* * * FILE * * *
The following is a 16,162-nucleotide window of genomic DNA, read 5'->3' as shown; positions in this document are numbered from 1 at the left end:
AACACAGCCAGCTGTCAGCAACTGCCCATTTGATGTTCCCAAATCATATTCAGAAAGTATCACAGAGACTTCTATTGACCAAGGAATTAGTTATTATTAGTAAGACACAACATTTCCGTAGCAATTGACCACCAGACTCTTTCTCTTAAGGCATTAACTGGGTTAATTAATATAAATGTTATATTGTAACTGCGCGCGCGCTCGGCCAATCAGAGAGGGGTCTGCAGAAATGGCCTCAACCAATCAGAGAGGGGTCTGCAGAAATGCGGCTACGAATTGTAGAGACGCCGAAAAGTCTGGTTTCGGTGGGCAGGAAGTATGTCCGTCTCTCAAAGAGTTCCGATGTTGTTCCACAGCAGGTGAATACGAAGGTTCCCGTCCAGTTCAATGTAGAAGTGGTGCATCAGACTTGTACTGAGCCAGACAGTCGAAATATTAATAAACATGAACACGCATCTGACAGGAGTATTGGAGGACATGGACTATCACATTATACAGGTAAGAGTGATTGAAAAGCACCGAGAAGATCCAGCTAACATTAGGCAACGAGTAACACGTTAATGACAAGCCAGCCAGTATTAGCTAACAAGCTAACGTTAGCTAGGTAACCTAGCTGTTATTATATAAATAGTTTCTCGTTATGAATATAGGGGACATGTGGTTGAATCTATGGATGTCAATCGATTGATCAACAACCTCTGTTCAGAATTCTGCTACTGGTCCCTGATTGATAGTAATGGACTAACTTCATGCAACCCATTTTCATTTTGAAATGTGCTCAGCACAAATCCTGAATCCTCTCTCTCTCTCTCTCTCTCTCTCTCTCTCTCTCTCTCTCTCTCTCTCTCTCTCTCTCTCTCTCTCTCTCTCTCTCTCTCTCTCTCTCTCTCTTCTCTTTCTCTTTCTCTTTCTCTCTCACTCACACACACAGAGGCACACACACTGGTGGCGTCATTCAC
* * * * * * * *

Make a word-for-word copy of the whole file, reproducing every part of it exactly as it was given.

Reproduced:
The following is a 16,162-nucleotide window of genomic DNA, read 5'->3' as shown; positions in this document are numbered from 1 at the left end:
AACACAGCCAGCTGTCAGCAACTGCCCATTTGATGTTCCCAAATCATATTCAGAAAGTATCACAGAGACTTCTATTGACCAAGGAATTAGTTATTATTAGTAAGACACAACATTTCCGTAGCAATTGACCACCAGACTCTTTCTCTTAAGGCATTAACTGGGTTAATTAATATAAATGTTATATTGTAACTGCGCGCGCGCTCGGCCAATCAGAGAGGGGTCTGCAGAAATGGCCTCAACCAATCAGAGAGGGGTCTGCAGAAATGCGGCTACGAATTGTAGAGACGCCGAAAAGTCTGGTTTCGGTGGGCAGGAAGTATGTCCGTCTCTCAAAGAGTTCCGATGTTGTTCCACAGCAGGTGAATACGAAGGTTCCCGTCCAGTTCAATGTAGAAGTGGTGCATCAGACTTGTACTGAGCCAGACAGTCGAAATATTAATAAACATGAACACGCATCTGACAGGAGTATTGGAGGACATGGACTATCACATTATACAGGTAAGAGTGATTGAAAAGCACCGAGAAGATCCAGCTAACATTAGGCAACGAGTAACACGTTAATGACAAGCCAGCCAGTATTAGCTAACAAGCTAACGTTAGCTAGGTAACCTAGCTGTTATTATATAAATAGTTTCTCGTTATGAATATAGGGGACATGTGGTTGAATCTATGGATGTCAATCGATTGATCAACAACCTCTGTTCAGAATTCTGCTACTGGTCCCTGATTGATAGTAATGGACTAACTTCATGCAACCCATTTTCATTTTGAAATGTGCTCAGCACAAATCCTGAATCCTCTCTCTCTCTCTCTCTCTCTCTCTCTCTCTCTCTCTCTCTCTCTCTCTCTCTCTCTCTCTCTCTCTCTCTCTCTCTCTCTCTCTCTCTCTCTTCTCTTTCTCTTTCTCTTTCTCTCTCACTCACACACACAGAGGCACACACACTGGTGGCGTCATTCAC